TESTS OF A TRUE PROPHET

TESTS OF A TRUE PROPHET

 "Despise not prophesying's. Prove all things; hold fast that which is good." 1 Thessalonians 5:20, 21

 INTRODUCTION

Ellen's White's experience was very similar to that of the prophet Daniel who had visions. How does God communicate to a prophet? "In visions and dreams." [ NUM 12:6 ] Did Daniel have dreams and visions? Yes. [ DAN 7:1, 8:1 ] Physical phenomena accompanied Daniel while in vision.

  [ DAN 10:8  ] "there remained no strength in me"
  [ DAN 10:9  ] "then was I in a deep sleep on my face"
  [ DAN 10:10 ] "an hand touched me, which set me upon my knees and
                 upon the palms of my hands"
  [ DAN 10:17 ] "neither is there breath left in me"
  [ DAN 10:18 ] "he touched me"

Throughout history, God has spoken to His people through prophets. As we draw closer to the end of time, it should come as no surprise that individuals arise claiming to be a prophet of God. However, nearly all of these fail to meet the scriptural requirements for a true prophet. Rene Noorbergen, has studied a number of psychics and acclaimed prophets including Jeane Dixon, and Nostradamus (Jeane Dixon, My Life and Prophecies and Nostradamus: Invitation to a Holocaust). In his book Ellen White: Prophet of Destiny he lists ten biblical requirements for a true prophet. These are:

1) A true prophet does not lie. His predictions will be fulfilled. (Jer. 28:9, "But the prophet who prophesies peace will be recognized as one truly sent by the LORD only if his prediction comes true.")

2) A true prophet prophesies in the name of the Lord, not in his own name. (2 Pet. 1:21, "For prophecy never had its origin in the will of man, but men spoke from God as they were carried along by the Holy Spirit.")

3) A true prophet does not give his own private interpretation of prophecy. (2 Pet. 1:20, "Above all, you must understand that no prophecy of Scripture came about by the prophet's own interpretation.")

4) A true prophet points out the sins and transgressions of the people against God. (Isa. 58:1, "Shout it aloud, do not hold back. Raise your voice like a trumpet. Declare to my people their rebellion and to the house of Jacob their sins.)

5) A true prophet is to warn the people of God's coming judgment. (Examples of judgment such as portrayed in Isa. 24:20, "The earth reels like a drunkard, it sways like a hut in the wind; so heavy upon it is the guilt of its rebellion that it falls --never to rise again." and Rev. 14:6, 7, "Then I saw another angel flying in midair, and he had the eternal gospel to proclaim to those who live on the earth --to every nation, tribe, language and people. He said in a loud voice, 'Fear God and give him glory, because the hour of his judgment has come. Worship him who made the heavens, the earth, the sea and the springs of water.'").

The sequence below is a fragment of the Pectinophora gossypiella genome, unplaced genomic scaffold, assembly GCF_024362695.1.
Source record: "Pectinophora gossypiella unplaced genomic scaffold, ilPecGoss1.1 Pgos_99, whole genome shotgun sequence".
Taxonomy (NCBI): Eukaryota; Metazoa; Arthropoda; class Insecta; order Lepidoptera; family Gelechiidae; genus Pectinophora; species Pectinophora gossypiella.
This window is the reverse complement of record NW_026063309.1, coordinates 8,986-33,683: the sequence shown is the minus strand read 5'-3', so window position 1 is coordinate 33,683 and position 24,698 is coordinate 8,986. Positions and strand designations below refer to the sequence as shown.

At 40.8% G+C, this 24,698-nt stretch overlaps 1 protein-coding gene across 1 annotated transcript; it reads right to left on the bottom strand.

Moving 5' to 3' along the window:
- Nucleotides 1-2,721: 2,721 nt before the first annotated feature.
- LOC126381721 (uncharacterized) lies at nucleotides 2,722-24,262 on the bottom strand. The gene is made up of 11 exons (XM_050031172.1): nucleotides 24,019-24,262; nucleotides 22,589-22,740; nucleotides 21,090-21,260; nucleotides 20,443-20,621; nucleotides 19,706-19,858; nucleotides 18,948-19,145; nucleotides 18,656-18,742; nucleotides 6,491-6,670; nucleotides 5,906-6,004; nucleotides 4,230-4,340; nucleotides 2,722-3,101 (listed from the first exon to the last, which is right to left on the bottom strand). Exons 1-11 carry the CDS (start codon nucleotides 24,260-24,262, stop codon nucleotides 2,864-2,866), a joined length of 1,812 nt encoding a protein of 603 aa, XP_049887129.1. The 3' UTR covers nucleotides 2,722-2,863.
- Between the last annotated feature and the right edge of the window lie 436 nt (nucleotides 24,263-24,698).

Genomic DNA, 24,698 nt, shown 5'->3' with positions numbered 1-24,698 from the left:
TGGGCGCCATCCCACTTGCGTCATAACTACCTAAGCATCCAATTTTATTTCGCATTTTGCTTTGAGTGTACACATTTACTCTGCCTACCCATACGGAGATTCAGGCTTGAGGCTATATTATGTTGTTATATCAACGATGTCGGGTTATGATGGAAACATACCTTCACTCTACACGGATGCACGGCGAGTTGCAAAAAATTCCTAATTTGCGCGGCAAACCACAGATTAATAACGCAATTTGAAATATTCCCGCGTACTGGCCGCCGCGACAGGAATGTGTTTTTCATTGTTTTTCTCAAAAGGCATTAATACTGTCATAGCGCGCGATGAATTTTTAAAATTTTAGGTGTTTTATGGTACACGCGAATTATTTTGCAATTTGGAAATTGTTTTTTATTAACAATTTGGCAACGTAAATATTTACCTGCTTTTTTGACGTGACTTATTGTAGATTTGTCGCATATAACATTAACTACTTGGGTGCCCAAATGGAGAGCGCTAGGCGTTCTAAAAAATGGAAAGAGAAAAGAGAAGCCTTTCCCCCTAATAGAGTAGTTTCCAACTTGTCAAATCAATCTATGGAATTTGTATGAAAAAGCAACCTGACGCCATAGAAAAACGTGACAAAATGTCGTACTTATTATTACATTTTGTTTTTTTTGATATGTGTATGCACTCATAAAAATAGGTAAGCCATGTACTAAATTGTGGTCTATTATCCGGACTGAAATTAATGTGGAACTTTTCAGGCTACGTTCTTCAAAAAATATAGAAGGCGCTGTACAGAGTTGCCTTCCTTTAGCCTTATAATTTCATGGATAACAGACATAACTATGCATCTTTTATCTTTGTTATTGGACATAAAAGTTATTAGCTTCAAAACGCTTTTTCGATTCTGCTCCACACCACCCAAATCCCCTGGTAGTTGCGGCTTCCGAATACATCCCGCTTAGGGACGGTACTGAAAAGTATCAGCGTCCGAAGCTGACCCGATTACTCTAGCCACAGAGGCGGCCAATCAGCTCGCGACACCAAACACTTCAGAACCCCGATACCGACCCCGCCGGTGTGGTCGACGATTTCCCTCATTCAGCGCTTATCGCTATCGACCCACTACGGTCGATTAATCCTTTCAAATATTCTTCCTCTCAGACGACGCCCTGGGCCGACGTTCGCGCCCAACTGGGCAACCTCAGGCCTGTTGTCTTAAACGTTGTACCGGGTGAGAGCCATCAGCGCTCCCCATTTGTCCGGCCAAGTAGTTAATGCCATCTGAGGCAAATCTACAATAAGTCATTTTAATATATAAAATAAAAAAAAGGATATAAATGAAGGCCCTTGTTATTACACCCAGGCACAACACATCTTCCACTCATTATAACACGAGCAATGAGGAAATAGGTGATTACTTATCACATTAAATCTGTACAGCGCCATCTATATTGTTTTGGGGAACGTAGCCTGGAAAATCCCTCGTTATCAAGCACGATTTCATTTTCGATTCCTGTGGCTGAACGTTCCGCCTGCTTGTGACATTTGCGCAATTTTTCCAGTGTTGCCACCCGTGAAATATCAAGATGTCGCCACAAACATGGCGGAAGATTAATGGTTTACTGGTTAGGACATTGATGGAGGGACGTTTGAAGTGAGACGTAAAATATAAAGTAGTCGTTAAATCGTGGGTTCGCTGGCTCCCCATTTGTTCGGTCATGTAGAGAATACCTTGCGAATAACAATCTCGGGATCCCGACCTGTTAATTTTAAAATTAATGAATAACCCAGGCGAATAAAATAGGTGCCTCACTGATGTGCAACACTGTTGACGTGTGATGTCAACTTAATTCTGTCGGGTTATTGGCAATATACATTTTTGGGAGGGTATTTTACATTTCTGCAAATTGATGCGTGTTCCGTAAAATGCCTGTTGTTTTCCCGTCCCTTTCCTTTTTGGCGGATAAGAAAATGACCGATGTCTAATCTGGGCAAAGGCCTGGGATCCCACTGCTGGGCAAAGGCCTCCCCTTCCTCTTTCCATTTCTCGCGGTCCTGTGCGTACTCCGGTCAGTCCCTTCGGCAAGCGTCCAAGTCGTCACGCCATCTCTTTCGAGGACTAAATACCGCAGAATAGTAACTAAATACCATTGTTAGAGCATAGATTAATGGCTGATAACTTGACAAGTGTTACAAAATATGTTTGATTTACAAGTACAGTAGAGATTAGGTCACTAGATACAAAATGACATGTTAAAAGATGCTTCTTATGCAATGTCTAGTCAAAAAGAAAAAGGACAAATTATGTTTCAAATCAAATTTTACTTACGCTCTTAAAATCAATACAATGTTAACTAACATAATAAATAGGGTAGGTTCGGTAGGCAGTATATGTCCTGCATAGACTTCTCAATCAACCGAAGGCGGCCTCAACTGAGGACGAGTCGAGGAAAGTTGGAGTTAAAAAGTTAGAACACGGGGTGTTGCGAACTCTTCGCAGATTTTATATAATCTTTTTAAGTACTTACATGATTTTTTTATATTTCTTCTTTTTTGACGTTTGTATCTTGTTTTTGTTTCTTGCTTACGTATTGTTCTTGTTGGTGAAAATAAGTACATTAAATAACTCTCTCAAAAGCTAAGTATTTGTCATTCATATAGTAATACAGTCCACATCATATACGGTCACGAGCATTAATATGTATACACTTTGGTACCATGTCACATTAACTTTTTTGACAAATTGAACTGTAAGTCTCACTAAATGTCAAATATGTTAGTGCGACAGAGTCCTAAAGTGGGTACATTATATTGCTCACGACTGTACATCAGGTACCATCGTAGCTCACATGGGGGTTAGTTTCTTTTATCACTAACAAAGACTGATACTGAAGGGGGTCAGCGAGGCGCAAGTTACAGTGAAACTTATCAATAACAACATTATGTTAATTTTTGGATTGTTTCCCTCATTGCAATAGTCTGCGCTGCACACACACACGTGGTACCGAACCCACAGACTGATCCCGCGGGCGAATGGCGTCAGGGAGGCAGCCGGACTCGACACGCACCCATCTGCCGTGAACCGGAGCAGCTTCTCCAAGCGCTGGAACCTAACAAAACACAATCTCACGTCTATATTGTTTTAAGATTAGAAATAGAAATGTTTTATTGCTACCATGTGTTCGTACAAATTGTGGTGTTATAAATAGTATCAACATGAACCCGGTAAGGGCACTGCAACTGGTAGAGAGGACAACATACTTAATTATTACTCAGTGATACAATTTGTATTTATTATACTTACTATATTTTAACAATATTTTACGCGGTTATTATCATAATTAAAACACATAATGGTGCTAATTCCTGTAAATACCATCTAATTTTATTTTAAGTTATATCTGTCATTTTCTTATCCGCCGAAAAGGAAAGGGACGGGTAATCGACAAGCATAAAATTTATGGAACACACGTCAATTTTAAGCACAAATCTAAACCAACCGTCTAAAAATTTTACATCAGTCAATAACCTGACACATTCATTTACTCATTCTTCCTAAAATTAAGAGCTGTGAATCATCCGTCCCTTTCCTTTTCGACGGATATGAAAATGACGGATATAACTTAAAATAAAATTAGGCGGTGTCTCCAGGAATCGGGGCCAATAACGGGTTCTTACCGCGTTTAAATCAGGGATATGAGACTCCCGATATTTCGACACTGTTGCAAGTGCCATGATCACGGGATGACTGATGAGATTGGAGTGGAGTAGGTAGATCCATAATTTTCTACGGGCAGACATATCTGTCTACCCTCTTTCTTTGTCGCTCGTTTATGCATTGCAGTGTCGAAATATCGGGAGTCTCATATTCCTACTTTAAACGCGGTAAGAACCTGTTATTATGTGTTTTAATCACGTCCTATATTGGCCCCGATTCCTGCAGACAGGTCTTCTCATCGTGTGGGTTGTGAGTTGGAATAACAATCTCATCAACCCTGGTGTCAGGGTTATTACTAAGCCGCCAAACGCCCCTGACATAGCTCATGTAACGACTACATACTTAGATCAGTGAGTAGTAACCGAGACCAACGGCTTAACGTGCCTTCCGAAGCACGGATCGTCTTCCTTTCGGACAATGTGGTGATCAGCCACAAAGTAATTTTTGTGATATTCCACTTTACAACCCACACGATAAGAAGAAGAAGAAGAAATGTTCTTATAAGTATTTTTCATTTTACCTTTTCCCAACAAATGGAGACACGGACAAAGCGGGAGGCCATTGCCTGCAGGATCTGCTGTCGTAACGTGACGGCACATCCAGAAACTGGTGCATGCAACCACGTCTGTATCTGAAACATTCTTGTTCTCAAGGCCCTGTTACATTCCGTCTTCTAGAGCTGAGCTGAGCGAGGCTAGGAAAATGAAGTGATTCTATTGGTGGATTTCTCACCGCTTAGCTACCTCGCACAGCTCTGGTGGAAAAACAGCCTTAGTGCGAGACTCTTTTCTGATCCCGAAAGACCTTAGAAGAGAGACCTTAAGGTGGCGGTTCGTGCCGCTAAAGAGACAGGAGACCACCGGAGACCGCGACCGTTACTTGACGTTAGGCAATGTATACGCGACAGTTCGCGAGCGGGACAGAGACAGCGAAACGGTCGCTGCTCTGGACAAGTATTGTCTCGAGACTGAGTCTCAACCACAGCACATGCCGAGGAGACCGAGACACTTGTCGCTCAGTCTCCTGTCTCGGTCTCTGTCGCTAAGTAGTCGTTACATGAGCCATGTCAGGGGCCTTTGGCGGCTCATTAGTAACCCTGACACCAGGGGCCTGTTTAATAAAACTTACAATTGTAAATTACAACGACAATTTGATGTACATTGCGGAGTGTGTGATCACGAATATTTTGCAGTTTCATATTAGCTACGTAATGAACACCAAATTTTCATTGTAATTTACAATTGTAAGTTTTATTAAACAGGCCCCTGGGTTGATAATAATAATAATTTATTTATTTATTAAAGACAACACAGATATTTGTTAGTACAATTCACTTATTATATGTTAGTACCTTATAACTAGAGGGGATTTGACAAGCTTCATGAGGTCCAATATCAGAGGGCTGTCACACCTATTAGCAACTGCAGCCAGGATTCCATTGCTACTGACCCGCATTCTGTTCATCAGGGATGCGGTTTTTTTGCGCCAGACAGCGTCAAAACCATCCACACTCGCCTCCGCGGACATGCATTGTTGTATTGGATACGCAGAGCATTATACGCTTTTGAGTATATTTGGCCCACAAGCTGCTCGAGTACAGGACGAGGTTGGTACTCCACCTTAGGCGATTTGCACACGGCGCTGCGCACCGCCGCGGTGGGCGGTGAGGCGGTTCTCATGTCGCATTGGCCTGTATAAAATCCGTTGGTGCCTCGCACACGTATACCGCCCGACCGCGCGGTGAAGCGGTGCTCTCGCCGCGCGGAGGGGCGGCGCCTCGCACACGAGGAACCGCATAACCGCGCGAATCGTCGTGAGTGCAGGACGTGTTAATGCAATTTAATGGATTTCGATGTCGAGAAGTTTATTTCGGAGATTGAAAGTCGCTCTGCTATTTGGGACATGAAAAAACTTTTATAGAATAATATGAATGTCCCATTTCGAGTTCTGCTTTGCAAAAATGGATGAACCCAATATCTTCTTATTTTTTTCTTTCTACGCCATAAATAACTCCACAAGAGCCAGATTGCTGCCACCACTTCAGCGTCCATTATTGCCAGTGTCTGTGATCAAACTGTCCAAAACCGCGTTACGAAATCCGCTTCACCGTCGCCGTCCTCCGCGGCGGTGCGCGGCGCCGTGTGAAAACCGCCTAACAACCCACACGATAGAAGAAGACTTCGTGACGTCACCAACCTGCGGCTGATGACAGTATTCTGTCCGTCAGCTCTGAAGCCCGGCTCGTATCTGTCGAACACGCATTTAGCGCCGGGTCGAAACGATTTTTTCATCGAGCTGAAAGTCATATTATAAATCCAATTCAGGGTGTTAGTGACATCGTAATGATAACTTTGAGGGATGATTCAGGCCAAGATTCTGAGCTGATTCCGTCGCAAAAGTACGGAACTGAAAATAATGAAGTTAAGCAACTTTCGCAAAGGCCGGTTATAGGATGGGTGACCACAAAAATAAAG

6) A true prophet edifies the church, counsels and advises it in religious matters. (1 Cor. 14:3, 4, "But everyone who prophesies speaks to men for their strengthening, encouragement and comfort. He who speaks in a tongue edifies himself, but he who prophesies edifies the church.")

7) A true prophet's words will be in absolute harmony with the words of the prophets that have preceded him. (Isa. 8:20, "To the law and to the testimony! If they do not speak according to this word, they have no light of dawn.")

8) A true prophet recognizes the incarnation of Jesus Christ. (1 John 4:1-3, "Dear friends, do not believe every spirit, but test the spirits to see whether they are from God, because many false prophets have gone out into the world. This is how you can recognize the Spirit of God: Every spirit that acknowledges that Jesus Christ has come in the flesh is from God, but every spirit that does not acknowledge Jesus is not from God. This is the spirit of the antichrist, which you have heard is coming and even now is already in the world.")

9) A true prophet can be recognized by the results of his work. (Matt. 7:16-20, "By their fruit you will recognize them. Do people pick grapes from thorn bushes, or figs from thistles? Likewise every good tree bears good fruit, but a bad tree bears bad fruit. A good tree cannot bear bad fruit, and a bad tree cannot bear good fruit. Every tree that does not bear good fruit is cut down and thrown into the fire. Thus, by their fruit you will recognize them.")

10) A true prophet acts in accordance with the will and approval of God. (Deut. 18:19, "If anyone does not listen to my words that the prophet speaks in my name, I myself will call him to account.")

Let's expand two of the more significant passages above:

Deut. 18:15-22. [Moses said to his people] "The LORD your God will raise up for you a prophet like me from among your own brothers. You must listen to him. . . . The LORD said to me: 'What they say is good. I will raise up for them a prophet like you from among their brothers; I will put my words in his mouth, and he will tell them everything I command him. If anyone does not listen to my words that the prophet speaks in my name, I myself will call him to account. But a prophet who presumes to speak in my name anything I have not commanded him to say, or a prophet who speaks in the name of other gods, must be put to death.' You may say to yourselves, 'How can we know when a message has not been spoken by the LORD?' If what a prophet proclaims in the name of the LORD does not take place or come true, that is a message the LORD has not spoken. That prophet has spoken presumptuously. Do not be afraid of him."